On the tips of twigs
green buds carry mounds of snow—-
a calendar page

of Hokusai? No.
Time’s complications as my
life’s dialectics

stall. However I
take the hint from Hokusai.
Great Wave, Mt. Fuji,

the perfect image
is possible, possible,
in our little life.


Another Spring, a-
nother leavetaking. The way
brightens with cold ur-

gency. A brief ice-
storm, then blinding clarity
in all directions.

A life of crossroads.
Not exactly. Origin
and goal a single

source of energy.
The new tongue we spoke in bed—-
it came from somewhere.


When I am praying
or at least lying on my
bed alone thinking

of nothing, my cat —-
she who normally escapes
my grasp most featly —-

flops down next to me
and breathes little breaths in my
face. Missing as I

do that armful of
warm girl —- thighs, breasts, nipples, clit—-
I have a hard time

praying, and so my
cat keeps her distance, watching
from her sacred space.


In grade school we would
send pink paper Valentines

and look for blushes.
The heart’s fulfillment in o-
ther’s sudden pleasure

at best. At worst, no-
thing: indifference. And so
one learned self-hatred.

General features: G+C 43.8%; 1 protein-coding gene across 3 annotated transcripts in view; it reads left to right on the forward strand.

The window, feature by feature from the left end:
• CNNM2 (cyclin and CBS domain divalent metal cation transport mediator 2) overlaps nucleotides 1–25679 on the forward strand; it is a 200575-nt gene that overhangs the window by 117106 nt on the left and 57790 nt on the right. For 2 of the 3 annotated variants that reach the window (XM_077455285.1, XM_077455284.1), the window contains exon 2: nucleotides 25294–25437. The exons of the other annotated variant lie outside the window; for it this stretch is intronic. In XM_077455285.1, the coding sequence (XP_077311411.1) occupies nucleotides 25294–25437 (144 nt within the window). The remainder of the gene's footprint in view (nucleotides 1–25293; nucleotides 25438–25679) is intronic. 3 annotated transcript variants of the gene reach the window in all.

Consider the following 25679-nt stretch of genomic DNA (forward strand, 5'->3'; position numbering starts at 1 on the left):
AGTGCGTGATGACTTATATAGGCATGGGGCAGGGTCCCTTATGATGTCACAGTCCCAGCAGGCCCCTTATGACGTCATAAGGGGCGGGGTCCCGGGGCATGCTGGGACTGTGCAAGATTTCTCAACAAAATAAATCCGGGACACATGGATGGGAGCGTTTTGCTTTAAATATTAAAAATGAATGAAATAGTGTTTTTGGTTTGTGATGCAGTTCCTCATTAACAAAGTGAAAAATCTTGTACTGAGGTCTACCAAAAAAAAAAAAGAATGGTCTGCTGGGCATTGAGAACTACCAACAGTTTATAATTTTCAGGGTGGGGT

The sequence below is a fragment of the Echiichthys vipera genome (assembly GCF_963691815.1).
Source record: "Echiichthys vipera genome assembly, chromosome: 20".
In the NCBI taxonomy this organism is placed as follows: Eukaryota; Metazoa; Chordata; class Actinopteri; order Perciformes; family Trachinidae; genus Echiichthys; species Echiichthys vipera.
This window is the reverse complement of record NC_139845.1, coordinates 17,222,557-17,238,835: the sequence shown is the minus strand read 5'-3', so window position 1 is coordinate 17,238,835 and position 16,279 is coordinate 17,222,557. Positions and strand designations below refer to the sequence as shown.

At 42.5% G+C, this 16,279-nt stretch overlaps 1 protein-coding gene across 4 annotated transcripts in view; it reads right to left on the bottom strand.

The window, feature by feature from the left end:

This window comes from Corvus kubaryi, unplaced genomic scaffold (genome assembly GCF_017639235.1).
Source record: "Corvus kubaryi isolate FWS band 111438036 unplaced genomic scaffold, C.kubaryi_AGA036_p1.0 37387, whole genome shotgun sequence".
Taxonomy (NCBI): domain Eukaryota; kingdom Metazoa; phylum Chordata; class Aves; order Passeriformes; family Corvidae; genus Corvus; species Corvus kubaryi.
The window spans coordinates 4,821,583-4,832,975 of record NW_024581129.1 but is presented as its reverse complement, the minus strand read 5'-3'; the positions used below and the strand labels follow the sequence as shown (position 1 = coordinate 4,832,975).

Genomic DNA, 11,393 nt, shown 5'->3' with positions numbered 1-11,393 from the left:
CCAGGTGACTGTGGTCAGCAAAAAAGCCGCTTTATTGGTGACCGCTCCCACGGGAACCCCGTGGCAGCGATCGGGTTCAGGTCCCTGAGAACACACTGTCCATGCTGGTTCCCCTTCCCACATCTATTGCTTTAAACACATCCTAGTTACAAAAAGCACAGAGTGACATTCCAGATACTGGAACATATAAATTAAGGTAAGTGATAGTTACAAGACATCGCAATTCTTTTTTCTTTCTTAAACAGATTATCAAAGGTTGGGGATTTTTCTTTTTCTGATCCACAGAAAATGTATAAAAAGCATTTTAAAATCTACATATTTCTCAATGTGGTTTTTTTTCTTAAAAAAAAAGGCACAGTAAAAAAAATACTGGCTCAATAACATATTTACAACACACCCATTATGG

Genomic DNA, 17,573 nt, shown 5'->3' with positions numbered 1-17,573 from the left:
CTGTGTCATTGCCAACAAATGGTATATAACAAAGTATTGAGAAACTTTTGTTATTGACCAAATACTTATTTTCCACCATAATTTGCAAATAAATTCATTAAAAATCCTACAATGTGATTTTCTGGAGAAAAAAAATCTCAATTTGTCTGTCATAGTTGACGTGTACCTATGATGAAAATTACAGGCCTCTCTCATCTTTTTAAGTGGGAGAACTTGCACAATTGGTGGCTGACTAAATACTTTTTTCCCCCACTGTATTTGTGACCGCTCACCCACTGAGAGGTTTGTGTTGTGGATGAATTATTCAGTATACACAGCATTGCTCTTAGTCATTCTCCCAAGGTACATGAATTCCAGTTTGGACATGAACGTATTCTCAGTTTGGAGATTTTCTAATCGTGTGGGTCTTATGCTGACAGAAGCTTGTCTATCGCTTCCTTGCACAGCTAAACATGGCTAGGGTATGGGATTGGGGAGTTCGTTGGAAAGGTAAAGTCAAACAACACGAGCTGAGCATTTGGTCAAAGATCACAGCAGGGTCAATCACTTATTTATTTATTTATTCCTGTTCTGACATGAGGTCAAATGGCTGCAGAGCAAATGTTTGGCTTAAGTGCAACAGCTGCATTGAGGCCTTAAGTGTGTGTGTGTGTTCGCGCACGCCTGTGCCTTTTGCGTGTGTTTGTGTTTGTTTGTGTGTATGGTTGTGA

I now know that love
is not something I can know,
though I must endure

it. The cat on my
lap tenses when she hears a
dog bark. What does she

know about dogs? I
know more about that question
than I know of love.

I know she fears dogs.
I don’t know enough about
love to stay away.


Whatever happens
it is all good, you said as
your ride pulled up to

the curb. The sun shines
on the disappearing car,
through the pale green leaves

of the old trees. The
cool of the morning seals them.
What we did changed us.


Close every book.
Pile every paper in
a neat pile. Let the

computer sleep. Quit
the house. Take a moon-turn. See
yourself as you are,

as a body be-
tween earth and sky, a mass of
shadows on the road.

Walk into town. Drink
a dram of something costly.
Return to work. Work.